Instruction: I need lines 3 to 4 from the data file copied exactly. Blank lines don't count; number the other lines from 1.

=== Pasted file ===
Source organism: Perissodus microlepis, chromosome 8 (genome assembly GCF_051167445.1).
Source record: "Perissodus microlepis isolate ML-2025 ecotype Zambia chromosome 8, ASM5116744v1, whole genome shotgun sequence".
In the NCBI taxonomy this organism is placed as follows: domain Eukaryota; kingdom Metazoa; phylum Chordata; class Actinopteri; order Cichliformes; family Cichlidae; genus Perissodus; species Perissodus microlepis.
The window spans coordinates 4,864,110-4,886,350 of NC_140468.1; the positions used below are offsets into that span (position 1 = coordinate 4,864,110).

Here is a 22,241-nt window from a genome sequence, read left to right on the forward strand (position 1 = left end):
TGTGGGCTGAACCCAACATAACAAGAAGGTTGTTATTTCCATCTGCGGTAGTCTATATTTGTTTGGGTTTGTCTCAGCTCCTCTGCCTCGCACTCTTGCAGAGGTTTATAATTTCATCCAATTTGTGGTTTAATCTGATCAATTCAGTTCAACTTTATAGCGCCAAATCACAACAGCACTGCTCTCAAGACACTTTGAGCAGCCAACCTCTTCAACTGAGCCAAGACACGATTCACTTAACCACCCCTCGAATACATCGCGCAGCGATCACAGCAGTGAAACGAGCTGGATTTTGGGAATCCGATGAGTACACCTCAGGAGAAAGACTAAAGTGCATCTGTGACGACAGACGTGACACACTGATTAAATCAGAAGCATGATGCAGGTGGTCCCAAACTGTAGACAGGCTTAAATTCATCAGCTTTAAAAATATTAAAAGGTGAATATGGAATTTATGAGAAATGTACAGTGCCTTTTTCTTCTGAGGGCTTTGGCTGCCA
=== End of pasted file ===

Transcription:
In the NCBI taxonomy this organism is placed as follows: domain Eukaryota; kingdom Metazoa; phylum Chordata; class Actinopteri; order Cichliformes; family Cichlidae; genus Perissodus; species Perissodus microlepis.
The window spans coordinates 4,864,110-4,886,350 of NC_140468.1; the positions used below are offsets into that span (position 1 = coordinate 4,864,110).